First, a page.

I had to pause in writing this review because I was trying to figure out how to say what I want to say here. Adichie has talked before about the danger of a single story, how it’s possible to get this idea of Africa as being a certain way, just perpetually war-torn and poverty-stricken and wretched, and tune out any other stories. When I began reading Half of a Yellow Sun, I knew it was about war in Africa, and I knew there would be terrible tragedies, and it was and there were. But Adichie makes them feel freshly like a travesty, if that makes sense. The scenes that I had to get up from were hard to read because they were nothing like ordinary life ever but here they were in someone’s ordinary life.

I don’t know. I think I’m explaining this very badly. I mean that the book never assumes tragedy comes next. It assumes that next comes sanity and salvation. (Only that’s not what happens, because war.) And that is what I always assume too, and that I think is why the book was so striking and painful.

Really, I can’t say enough about the characters and the writing. If you haven’t read Half of a Yellow Sun, which I feel like everyone but me already has since it’s been out for years–anyway, if you haven’t read it yet, I highly recommend it.

21 thoughts on “Review: Half of a Yellow Sun, Chimamanda Ngozi Adichie

  1. Nice review, Jenny! I didn’t read half of your review, because I got this book last week and am hoping to read it soon. Thanks for this enthusiastic review.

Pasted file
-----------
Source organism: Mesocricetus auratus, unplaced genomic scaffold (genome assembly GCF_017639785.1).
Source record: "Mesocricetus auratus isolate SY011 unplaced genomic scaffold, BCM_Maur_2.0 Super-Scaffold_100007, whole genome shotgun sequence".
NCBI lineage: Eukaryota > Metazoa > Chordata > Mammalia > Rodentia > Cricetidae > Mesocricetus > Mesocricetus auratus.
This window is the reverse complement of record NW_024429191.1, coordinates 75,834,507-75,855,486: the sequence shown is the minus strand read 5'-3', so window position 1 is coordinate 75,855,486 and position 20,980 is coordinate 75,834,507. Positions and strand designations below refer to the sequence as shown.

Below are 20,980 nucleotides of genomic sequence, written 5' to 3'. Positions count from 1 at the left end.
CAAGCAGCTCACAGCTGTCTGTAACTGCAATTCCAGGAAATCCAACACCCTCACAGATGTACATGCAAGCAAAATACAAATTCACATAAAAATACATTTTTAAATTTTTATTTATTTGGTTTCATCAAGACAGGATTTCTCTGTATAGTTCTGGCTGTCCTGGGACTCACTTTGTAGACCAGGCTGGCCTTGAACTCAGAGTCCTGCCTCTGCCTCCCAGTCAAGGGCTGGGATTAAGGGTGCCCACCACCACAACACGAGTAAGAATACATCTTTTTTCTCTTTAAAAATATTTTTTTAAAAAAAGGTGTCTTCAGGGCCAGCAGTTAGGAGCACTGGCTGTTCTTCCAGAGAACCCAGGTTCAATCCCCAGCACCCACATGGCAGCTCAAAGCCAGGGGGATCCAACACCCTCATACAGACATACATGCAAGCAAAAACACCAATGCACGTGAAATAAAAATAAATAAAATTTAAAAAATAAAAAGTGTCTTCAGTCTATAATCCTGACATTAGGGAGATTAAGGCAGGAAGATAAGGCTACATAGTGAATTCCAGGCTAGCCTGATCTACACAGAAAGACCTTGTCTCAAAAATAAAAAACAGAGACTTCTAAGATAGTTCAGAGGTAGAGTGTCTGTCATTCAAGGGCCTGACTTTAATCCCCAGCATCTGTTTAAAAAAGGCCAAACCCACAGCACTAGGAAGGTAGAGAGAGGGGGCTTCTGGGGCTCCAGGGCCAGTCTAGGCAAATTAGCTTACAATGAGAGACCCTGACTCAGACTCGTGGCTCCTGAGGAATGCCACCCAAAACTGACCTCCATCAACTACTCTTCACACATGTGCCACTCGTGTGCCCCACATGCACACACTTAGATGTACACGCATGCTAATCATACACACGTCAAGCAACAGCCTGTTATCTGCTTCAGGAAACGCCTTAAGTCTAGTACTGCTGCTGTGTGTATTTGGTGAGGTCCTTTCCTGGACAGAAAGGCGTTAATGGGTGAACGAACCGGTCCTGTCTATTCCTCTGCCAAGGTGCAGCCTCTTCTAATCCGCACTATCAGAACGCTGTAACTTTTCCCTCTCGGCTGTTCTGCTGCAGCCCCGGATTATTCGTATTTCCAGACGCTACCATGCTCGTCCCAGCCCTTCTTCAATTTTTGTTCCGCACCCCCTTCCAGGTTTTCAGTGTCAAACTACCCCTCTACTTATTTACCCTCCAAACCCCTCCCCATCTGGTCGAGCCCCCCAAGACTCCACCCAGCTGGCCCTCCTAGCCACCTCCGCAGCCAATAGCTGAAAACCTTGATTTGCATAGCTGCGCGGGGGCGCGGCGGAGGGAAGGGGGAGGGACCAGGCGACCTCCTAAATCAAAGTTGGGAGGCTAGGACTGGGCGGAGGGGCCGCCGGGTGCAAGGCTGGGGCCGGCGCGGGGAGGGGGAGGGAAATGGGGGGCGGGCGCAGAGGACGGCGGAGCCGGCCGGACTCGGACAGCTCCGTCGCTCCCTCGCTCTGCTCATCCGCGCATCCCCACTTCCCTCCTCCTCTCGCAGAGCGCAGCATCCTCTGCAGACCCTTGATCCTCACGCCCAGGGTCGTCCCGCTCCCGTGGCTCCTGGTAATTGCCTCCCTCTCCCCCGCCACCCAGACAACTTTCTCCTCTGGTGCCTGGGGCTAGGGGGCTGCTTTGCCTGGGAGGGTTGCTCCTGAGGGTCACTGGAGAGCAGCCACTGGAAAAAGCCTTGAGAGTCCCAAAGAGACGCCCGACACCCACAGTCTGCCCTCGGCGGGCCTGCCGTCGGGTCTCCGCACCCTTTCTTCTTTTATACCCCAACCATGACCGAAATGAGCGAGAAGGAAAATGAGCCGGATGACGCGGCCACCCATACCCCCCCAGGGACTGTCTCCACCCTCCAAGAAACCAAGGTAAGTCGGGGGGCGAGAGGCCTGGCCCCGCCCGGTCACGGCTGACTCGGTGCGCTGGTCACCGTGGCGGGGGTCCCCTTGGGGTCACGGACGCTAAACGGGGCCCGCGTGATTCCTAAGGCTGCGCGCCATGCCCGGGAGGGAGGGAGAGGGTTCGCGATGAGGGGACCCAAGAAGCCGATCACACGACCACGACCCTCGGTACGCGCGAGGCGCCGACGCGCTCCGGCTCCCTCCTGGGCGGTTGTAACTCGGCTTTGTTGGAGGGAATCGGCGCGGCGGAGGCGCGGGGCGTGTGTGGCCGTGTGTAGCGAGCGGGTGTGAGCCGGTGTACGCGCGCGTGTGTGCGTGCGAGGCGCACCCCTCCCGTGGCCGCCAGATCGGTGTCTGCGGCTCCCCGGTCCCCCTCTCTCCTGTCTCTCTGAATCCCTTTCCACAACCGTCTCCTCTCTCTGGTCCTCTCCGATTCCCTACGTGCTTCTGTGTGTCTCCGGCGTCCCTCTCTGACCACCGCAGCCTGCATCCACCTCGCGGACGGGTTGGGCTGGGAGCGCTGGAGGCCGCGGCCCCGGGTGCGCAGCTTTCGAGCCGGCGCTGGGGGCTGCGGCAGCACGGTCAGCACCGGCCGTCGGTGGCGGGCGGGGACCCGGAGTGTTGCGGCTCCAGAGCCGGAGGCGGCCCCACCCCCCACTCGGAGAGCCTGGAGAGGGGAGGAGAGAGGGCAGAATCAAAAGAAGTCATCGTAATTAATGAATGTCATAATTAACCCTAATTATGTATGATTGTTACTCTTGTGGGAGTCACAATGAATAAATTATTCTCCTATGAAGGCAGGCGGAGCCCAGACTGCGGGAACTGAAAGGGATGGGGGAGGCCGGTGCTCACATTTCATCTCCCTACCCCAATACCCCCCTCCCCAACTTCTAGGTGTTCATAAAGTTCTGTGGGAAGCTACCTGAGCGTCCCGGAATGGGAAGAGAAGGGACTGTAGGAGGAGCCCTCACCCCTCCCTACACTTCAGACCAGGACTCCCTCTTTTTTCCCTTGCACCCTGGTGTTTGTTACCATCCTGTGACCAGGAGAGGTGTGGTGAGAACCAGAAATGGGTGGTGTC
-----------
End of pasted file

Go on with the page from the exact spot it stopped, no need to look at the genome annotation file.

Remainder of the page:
• Yes! She has this year become one of my favorite authors. I read Purple Hibiscus years ago and liked it pretty well, and this year I read her other two novels and thought they were amazing. I can’t wait to see what she does next.

  2. Every time I see a review of this book, I can’t believe that I haven’t read this author yet. I don’t know if this theme is for me but I definitely want to read this author soon.

    • I think Americanah is a really good place to start, if you’re not sure you can handle the very upsetting violence in Half of a Yellow Sun. Americanah is beautifully written and very funny.

  3. It happens every time. Every time I think I have my reading list all worked out – and the order in which I will read the titles on my list – one of my blogging buddies suggests another book in such a wonderful way that it blows my plans all to H-E-Double Hockey Sticks. I’ll have to check the library to see if they have it.

    • They should! It’s been a few years since it came out (actually quite a few years, I’m surprised how long it took me to read it), so the mad demand for it should have eased a little.

      There is a movie coming out soon though! So you should read it before the movie happens.

  4. I have wanted to read this book for ages, for ages…but it was described to me as heart-breaking and I didn’t want that. Also, I feel this year I read too many sad/depressing books and so I am planning to avoid them for the rest of the year at least :(

    • That is an extremely reasonable position. it was described to you accurately. It is heartbreaking. Very heartbreaking. I put off reading it for that reason too, and even though I loved it when I finally read it, I don’t think my reason was invalid.

    • I did, I did! Wonderful Chimamanda Ngozi Adichie. I’m glad she’s still quite young and we can look forward to many more books by her over the years.

  5. I don’t think you described this badly at all. I have this in my wish list at the library, as well as her newer one, Americanah. Excited to have the, both to read, even if I end up as a sobbing mess.